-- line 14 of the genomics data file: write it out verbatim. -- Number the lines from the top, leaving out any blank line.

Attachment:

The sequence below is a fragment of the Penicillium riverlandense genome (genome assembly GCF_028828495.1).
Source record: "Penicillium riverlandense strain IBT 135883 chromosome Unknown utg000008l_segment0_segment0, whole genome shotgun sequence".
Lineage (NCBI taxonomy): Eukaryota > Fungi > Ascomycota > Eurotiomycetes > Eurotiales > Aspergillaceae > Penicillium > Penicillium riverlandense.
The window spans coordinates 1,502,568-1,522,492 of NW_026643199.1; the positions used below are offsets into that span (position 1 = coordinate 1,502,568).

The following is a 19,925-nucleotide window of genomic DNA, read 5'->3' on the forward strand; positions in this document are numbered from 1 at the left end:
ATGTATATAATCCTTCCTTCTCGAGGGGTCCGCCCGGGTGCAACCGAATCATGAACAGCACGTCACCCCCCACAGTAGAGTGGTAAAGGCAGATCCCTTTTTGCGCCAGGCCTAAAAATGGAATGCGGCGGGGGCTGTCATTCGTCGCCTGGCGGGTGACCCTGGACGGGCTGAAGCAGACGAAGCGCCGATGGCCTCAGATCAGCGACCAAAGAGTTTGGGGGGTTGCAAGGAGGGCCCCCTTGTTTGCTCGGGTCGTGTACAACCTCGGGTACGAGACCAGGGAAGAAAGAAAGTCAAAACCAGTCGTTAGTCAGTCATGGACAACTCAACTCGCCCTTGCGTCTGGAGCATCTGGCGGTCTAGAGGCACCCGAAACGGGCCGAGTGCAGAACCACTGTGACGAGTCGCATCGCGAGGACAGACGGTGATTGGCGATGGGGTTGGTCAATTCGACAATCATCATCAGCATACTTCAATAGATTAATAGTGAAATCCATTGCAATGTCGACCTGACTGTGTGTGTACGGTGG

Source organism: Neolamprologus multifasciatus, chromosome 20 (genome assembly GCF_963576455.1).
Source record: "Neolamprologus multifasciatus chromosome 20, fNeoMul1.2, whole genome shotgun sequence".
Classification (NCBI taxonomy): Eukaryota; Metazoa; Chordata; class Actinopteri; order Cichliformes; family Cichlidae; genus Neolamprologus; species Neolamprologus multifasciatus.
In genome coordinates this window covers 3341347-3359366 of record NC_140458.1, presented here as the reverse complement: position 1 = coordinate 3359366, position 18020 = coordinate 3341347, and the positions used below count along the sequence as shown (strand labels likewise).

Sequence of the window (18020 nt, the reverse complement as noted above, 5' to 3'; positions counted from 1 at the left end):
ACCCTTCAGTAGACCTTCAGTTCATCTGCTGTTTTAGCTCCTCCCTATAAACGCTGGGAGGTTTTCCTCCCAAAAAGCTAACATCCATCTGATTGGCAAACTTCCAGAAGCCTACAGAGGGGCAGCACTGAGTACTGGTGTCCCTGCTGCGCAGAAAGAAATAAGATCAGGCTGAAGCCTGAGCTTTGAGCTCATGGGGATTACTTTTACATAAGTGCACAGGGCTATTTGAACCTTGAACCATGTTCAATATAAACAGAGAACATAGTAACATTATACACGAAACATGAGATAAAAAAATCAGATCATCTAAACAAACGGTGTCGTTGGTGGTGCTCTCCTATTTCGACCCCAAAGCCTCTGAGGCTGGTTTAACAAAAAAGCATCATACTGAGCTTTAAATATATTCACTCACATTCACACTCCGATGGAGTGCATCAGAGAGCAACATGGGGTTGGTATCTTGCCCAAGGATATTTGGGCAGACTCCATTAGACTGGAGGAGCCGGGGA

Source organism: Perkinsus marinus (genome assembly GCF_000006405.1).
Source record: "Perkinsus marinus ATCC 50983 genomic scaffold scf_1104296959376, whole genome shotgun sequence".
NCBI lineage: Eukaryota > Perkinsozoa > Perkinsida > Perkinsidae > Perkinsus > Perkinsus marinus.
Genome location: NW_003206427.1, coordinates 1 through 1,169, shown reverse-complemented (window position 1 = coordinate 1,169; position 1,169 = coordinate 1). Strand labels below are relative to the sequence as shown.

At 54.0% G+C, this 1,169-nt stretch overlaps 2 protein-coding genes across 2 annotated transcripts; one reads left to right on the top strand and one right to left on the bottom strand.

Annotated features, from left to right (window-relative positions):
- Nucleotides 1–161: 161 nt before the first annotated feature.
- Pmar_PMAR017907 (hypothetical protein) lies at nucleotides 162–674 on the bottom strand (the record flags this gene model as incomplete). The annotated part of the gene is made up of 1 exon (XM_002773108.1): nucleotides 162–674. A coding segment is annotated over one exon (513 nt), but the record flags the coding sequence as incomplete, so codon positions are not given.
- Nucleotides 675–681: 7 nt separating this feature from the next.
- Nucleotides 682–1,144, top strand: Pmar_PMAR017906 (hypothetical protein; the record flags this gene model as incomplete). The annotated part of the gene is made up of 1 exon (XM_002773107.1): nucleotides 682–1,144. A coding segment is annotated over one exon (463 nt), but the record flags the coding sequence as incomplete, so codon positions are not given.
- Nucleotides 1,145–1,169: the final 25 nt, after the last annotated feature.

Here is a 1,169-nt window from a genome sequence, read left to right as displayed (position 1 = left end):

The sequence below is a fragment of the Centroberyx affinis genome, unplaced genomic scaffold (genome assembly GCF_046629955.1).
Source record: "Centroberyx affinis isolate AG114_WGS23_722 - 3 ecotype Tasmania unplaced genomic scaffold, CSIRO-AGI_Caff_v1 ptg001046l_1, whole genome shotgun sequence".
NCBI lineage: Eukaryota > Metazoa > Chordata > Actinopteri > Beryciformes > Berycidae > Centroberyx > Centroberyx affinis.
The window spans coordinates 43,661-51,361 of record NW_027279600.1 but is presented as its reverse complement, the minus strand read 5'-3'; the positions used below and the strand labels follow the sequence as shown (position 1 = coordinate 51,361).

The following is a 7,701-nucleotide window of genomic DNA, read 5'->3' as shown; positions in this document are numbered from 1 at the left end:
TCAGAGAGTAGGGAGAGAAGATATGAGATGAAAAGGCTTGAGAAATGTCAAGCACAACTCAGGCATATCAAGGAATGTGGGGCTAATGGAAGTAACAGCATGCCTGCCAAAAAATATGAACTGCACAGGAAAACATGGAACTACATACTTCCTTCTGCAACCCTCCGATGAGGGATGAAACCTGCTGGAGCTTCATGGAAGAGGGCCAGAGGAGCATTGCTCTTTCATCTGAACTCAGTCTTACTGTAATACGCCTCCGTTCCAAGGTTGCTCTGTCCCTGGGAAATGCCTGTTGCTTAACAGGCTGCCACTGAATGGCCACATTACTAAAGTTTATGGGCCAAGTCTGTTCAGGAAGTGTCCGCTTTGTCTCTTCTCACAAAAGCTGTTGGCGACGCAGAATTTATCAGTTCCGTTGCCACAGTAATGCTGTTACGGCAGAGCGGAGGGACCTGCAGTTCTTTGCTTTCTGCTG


Source record: "Perkinsus marinus ATCC 50983 genomic scaffold scf_1104296959376, whole genome shotgun sequence".